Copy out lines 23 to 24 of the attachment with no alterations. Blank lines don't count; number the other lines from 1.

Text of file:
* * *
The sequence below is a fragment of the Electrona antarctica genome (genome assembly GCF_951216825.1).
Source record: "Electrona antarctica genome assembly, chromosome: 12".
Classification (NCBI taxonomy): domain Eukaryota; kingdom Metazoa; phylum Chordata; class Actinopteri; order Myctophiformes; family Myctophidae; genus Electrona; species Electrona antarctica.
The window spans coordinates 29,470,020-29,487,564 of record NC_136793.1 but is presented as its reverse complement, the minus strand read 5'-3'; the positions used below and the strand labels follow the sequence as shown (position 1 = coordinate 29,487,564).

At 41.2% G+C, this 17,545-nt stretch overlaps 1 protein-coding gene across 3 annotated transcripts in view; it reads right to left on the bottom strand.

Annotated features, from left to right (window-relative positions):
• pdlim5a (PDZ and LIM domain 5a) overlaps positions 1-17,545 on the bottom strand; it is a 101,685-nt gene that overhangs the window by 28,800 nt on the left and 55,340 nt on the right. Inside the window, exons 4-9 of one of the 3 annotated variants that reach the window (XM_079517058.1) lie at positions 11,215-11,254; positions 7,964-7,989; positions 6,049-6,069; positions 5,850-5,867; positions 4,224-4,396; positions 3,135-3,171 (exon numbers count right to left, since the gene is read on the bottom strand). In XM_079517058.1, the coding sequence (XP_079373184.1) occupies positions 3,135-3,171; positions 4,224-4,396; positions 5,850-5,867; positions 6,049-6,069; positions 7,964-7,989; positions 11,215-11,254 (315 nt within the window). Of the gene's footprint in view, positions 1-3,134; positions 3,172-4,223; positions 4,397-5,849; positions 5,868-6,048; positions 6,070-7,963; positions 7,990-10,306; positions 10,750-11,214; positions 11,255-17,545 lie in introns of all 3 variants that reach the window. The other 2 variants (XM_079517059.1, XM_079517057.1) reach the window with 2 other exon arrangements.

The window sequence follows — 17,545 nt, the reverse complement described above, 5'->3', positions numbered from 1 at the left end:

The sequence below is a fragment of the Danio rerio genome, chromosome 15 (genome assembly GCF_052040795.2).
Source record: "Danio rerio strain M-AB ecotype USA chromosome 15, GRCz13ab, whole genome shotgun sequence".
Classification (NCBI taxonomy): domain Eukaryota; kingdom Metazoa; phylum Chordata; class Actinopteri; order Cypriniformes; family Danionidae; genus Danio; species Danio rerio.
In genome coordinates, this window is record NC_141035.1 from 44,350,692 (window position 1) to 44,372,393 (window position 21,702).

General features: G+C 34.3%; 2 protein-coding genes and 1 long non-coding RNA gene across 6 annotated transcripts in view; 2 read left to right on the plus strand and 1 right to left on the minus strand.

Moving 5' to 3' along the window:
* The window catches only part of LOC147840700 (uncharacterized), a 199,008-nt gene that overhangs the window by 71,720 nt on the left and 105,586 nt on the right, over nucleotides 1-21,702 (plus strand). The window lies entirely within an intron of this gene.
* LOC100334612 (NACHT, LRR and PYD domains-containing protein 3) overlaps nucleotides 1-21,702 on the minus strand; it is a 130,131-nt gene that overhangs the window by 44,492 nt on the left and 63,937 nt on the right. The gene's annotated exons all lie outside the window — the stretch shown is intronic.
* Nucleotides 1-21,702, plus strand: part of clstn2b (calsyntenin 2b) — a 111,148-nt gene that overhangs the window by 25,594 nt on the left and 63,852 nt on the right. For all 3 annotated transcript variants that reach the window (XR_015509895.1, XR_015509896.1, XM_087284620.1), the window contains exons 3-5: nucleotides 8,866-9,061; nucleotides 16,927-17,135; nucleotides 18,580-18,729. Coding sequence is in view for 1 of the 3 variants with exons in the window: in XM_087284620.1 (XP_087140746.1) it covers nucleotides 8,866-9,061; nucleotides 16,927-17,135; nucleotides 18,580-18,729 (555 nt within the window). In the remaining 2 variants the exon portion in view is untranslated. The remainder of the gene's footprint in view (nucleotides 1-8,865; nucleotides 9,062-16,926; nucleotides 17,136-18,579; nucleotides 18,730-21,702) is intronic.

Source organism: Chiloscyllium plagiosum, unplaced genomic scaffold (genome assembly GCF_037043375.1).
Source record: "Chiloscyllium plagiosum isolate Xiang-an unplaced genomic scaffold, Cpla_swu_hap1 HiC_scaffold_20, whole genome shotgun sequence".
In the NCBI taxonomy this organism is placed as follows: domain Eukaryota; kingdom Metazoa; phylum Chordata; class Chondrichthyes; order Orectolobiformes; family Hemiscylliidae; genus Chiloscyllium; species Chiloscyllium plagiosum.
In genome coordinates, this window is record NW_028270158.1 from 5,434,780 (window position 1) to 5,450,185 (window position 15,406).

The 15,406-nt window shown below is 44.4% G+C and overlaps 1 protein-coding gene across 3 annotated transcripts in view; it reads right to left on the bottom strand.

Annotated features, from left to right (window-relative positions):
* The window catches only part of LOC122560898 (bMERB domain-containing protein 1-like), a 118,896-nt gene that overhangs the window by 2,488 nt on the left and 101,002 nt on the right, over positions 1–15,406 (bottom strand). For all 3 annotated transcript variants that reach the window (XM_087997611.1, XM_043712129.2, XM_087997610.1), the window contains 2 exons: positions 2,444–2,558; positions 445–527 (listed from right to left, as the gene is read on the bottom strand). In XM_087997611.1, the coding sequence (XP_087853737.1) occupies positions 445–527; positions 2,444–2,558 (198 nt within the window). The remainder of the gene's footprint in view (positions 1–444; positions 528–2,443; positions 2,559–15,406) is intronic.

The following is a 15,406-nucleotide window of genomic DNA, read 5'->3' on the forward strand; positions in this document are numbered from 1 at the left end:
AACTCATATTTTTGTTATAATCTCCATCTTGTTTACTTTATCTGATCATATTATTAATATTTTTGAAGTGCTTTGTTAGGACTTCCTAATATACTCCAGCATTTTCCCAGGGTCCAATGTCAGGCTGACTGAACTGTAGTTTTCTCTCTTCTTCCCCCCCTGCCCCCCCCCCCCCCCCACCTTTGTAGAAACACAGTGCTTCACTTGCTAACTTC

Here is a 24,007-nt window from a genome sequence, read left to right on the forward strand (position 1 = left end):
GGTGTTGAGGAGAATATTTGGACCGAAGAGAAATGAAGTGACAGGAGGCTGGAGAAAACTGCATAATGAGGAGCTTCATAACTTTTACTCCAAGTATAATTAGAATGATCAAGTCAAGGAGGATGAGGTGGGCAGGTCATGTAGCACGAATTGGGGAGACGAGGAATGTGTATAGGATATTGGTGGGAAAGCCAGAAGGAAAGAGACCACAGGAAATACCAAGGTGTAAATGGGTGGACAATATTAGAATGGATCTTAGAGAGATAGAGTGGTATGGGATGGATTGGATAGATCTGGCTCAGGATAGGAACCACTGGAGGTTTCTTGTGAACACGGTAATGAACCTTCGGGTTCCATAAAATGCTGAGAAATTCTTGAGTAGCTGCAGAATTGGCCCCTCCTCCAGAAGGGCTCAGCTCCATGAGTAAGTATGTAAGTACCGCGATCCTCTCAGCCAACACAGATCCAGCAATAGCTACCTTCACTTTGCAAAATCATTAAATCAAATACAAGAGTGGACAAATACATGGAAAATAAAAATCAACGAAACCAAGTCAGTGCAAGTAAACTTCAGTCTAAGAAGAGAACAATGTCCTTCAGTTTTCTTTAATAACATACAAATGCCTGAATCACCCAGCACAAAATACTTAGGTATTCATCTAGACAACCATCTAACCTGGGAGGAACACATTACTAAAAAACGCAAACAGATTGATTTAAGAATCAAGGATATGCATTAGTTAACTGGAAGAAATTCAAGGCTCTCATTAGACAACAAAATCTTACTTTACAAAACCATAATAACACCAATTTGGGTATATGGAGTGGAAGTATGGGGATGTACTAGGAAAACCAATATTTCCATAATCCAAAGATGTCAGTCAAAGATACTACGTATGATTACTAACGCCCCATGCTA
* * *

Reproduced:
Annotated features, from left to right (window-relative positions):
* The window catches only part of LOC122560898 (bMERB domain-containing protein 1-like), a 118,896-nt gene that overhangs the window by 2,488 nt on the left and 101,002 nt on the right, over positions 1–15,406 (bottom strand). For all 3 annotated transcript variants that reach the window (XM_087997611.1, XM_043712129.2, XM_087997610.1), the window contains 2 exons: positions 2,444–2,558; positions 445–527 (listed from right to left, as the gene is read on the bottom strand). In XM_087997611.1, the coding sequence (XP_087853737.1) occupies positions 445–527; positions 2,444–2,558 (198 nt within the window). The remainder of the gene's footprint in view (positions 1–444; positions 528–2,443; positions 2,559–15,406) is intronic.